My round one opponent recently made the Top 8 a Pro Tour. They're playing blue, black, and green. Game one, my curve features noted unfair card Ahn-Crop Crasher and I beat their mana-screw easily.

Game two, they're at four life, staring at a Tah-Crop Elite and a Nimble-Blade Khenra (God, these creature names are the worst). I have a Manticore of the Gauntlet in hand, so if I can just get in with this Tah-Crop Elite one time, I'm good. They have a Prowling Serpopard and a smattering of lands. On their turn, they draw, slam a land, and tap out for Sandwurm Convergence, attack with the Prowling Serpopard, and make a 5/5.


I untap, draw a Irrigated Farmland, cycle it, and draw an Unwavering Initiate, which I play. At that point, a judge comes over and asks us to stop playing. It is brought to our attention that Sandwurm Convergence costs eight mana. My opponent had cast it for seven mana the turn prior.

The head judge determined that we were too far gone to go back, and that my opponent would get a seven-mana Sandwurm Convergence and we would both get warnings. My opponent appealed, disagreeing that we were too far gone to back the game up. I'm still not sure if my opponent appeals for the sake of optics, but either way, the head judge upheld his own ruling.

I would've likely lost the game anyway. They still had a Prowling Serpopard with a Destined // Lead in their graveyard to take out my Tah-Crop Elite, and a land on the following turn would've yielded the desired Sandwurm Convergence.

My instinct is that my opponent made an honest mistake, but I'm leaving their name out of this space anyway; it's nice that our community despises cheaters as much as it does, but the truth is that cheats and mistakes often look the same in Magic. Plus there's the off-chance that I'm misremembering something, so yeah. I'd rather not have the six people that read this column incriminate my opponent based on something they weren't there for.

I win the third game as easily as the first, and that's that.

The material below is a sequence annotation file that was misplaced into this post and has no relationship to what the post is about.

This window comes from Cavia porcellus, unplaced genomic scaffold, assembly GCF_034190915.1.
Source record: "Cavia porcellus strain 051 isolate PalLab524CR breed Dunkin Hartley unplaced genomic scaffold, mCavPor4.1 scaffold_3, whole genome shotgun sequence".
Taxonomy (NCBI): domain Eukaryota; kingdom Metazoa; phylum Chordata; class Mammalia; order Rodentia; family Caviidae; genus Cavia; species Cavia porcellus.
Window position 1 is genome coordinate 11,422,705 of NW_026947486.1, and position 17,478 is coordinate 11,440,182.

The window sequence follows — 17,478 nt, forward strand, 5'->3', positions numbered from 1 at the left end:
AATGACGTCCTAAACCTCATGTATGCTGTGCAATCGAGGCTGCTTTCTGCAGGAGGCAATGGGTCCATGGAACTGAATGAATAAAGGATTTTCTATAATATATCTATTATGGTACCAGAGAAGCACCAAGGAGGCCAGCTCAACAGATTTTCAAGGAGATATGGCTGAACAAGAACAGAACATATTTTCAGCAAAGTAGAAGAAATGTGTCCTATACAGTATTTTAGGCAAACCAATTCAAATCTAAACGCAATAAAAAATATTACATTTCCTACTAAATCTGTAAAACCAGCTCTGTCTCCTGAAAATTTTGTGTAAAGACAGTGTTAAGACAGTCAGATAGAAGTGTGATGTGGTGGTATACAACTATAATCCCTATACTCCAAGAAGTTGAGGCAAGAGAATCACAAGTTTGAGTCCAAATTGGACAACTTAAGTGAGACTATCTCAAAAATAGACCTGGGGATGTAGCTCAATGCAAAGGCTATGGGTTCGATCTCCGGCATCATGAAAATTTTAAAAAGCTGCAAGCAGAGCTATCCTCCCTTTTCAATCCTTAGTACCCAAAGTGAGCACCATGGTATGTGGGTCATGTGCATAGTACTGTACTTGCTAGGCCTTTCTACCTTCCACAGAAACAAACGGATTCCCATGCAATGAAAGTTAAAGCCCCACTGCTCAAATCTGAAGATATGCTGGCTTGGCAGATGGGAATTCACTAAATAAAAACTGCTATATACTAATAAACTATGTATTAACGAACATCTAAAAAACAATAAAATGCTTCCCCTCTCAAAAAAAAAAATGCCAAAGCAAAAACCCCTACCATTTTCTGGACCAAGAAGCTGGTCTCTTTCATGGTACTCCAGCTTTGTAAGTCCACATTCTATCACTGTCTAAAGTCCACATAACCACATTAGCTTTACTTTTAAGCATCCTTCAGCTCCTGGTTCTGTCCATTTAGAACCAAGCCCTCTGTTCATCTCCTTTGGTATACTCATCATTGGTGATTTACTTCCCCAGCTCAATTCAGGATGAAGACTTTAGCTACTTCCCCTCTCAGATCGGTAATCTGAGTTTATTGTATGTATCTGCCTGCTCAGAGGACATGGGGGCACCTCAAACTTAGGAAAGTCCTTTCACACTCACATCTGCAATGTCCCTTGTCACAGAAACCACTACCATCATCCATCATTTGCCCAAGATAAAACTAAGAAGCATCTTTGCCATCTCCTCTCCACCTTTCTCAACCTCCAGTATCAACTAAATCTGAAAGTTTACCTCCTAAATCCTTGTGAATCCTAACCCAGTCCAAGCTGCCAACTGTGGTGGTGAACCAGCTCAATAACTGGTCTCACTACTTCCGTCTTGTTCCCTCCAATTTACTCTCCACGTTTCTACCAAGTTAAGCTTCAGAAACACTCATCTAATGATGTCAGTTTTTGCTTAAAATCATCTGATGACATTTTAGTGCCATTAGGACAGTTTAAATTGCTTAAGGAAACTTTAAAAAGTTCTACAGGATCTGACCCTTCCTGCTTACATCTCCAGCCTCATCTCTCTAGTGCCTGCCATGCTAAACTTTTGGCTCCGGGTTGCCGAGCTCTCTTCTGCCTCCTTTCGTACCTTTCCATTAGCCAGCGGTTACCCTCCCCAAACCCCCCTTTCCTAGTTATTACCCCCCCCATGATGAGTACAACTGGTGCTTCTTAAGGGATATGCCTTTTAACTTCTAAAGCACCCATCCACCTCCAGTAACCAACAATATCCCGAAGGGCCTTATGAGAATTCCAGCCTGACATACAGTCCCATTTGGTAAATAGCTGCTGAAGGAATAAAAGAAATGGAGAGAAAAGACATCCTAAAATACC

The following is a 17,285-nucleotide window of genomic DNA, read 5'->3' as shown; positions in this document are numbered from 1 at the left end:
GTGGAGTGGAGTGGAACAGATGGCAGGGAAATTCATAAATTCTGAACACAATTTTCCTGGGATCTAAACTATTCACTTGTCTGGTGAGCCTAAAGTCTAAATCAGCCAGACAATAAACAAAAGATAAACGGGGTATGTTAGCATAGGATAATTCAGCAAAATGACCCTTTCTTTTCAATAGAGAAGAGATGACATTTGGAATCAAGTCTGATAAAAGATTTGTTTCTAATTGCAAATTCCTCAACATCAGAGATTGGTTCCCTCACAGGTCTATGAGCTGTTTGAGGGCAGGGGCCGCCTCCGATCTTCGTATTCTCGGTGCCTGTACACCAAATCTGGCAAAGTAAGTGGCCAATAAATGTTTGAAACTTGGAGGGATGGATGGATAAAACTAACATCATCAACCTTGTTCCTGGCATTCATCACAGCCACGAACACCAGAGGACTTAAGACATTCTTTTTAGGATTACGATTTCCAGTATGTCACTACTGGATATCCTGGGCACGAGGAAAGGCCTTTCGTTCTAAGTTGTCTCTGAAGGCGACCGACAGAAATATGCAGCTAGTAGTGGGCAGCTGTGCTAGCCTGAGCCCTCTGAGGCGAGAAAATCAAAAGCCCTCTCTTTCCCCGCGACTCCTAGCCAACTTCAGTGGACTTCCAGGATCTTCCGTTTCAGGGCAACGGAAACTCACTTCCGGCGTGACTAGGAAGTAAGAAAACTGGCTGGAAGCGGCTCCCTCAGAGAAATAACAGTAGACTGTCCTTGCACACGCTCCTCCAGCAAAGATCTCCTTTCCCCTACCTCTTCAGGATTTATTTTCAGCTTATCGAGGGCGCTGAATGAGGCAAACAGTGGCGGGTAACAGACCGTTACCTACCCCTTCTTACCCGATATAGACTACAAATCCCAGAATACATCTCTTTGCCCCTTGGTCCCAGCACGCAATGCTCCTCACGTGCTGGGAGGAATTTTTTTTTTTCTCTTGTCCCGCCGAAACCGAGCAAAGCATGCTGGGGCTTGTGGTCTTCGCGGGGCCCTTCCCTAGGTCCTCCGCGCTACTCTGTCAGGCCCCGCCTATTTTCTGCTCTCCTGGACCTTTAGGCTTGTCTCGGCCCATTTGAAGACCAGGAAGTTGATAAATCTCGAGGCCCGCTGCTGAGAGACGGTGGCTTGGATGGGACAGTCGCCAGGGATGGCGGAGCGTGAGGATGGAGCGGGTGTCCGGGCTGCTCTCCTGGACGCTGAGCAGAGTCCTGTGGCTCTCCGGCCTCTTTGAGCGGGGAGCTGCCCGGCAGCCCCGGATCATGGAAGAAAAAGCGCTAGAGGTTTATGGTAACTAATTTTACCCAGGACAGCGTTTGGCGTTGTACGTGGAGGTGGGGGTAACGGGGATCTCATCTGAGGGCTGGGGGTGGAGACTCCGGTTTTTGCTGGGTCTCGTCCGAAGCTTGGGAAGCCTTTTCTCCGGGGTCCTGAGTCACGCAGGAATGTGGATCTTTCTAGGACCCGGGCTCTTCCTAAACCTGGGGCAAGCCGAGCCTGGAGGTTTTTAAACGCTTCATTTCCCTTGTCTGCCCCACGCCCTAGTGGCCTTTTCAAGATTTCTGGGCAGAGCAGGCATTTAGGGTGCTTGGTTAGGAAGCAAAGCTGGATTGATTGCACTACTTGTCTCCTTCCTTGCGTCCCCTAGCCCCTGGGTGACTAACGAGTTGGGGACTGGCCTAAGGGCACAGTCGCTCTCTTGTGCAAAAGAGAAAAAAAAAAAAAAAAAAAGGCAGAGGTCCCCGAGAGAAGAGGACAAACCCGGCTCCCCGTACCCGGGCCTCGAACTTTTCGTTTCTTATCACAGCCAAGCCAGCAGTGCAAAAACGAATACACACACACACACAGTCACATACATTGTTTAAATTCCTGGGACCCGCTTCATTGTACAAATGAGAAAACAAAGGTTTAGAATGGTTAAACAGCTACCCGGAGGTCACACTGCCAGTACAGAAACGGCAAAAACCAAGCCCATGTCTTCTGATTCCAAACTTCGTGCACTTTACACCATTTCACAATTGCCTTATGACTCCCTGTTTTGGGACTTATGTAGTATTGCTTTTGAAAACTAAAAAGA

* * *

It is pointless to complain about losing to rares in Sealed. My second round opponent's deck has Champion of Rhonas, Plague Belcher, and Honored Hydra, but I lose the match after keeping a three-lander and not seeing another land the entire game followed closely by a mulligan to five lands and an Ahn-Crop Crasher, a hand that never yields another spell.

This is okay! Lady luck doesn't care that what the tournament is. Not every match is your match.

Between rounds, I head downstairs, where the air conditioning's working, and sit at one of the miniatures tables. I hear one of the shop's employees' lament to a regular trying to get a draft going about the AC situation:

"It really sucks. You get all these people from out of town and they've never been here before and you want to make a good impression and bam, the air conditioner's broken. And that's their impression of us."

There really is no winner when the air conditioner breaks, but I've been in plenty of Upstate New York PTQs where they willingly don't air-condition their play space, so I'm comforted by the shop's employee's emotional investment in the situation.

Round three, I keep a five-land starting hand with Gust Walker and Unwavering Initiate, but no more pressure comes off the top of my deck. They're playing white-red, so I board into my control deck. Shuffling between games, I eavesdrop on the neighboring match:

"I actually love this. This reminds me of the old PTQs. You get to find out who wants to go home."

This is a typically east-coast viewpoint. Can't someone want both?

I lose game two with a lot of black cards in my hand and no way to cast them, losing the match. I drop from the tournament.

I don't feel bad about my tournament yet. I'm posting my entire sealed pool in the hopes that someone will show me where I messed up, so I can feel proper shame in missing an opportunity.

See you next week.

Jon Corpora
pronounced Ca-pora